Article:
“Solitary confinement is a moral catastrophe. UN experts have condemned solitary as psychological torture—and that’s exactly what it is. This practice is traumatic for people subjected to it, harmful to communities, and isolating for loved ones. Moreover, it is disproportionately inflicted on Black and brown folks, young people, LGBTQ+ people, and other marginalized communities,” said Congresswoman Bush (MO-01), lead sponsor of the End Solitary Confinement Act. “I’m proud to lead my colleagues, advocates, and survivors of solitary confinement in introducing this groundbreaking legislation. Together we will save lives by ending this heinous and immoral practice once and for all.”
“We know the clear, irreversible harm that solitary confinement causes to individuals, yet we continue to use this form of torture across the American criminal justice system,” said Congressman Espaillat (NY-13), Co-Lead Sponsor. “These harms are well documented and lead to increased mental health risks and heightened rates of suicide. Solitary confinement is inhumane, and this form of torture should never be used, period. I am proud to join my colleagues in introducing the End Solitary Confinement Act to ban this practice across our justice system in its entirety.”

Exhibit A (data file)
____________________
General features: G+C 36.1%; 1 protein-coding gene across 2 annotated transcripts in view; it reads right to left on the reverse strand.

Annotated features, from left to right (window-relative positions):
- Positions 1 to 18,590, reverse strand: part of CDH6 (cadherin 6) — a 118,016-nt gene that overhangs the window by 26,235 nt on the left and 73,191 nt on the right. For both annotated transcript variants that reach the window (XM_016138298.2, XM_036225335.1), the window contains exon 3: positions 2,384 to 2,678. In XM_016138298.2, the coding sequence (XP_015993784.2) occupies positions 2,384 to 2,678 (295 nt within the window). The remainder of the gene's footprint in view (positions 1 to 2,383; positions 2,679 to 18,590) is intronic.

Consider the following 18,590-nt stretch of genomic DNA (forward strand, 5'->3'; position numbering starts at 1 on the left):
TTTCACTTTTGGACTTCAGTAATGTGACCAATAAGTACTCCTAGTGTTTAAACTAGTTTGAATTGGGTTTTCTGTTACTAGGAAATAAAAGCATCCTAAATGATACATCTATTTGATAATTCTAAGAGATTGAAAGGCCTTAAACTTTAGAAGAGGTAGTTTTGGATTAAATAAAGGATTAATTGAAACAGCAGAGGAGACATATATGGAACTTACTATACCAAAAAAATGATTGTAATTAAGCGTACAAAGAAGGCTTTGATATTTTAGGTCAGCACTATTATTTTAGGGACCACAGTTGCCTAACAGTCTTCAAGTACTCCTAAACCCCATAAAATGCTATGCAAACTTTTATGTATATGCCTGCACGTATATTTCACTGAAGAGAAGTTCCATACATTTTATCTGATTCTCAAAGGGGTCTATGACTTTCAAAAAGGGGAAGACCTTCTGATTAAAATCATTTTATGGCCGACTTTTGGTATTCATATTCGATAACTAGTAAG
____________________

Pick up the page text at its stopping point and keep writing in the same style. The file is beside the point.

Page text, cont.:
“Solitary confinement is torture, and it has no place in America,” said Congressman Bowman (NY-16), Co-Lead Sponsor. “Merciless practices like solitary confinement directly target marginalized groups–including people of color, young people, LGBTQ+ individuals, and Disabled individuals who are already disproportionately impacted by our prison industrial system–and cause lifelong trauma. We must end this form of cruel and traumatic punishment for everyone. I’m proud to join Representatives Bush, Espaillat, Kamlager-Dove, Tlaib, and Watson Coleman in bringing forth this lifesaving legislation to preserve the humanity and dignity of incarcerated individuals. I look forward to working with my colleagues on creating a safer justice system that prioritizes care and restoration over punishment and incarceration.”
“Current practices around solitary confinement would be categorized as human rights violations in any other context in any other country,” said Congresswoman Kamlager-Dove (CA-37), Co-Lead Sponsor. “If we want incarcerated individuals to leave the system rehabilitated and truly decrease recidivism, we must treat the incarcerated like people first. I am glad to support Congresswoman Bush’s legislation, and I will continue to stand with my colleagues and work to reform our outdated criminal justice system.”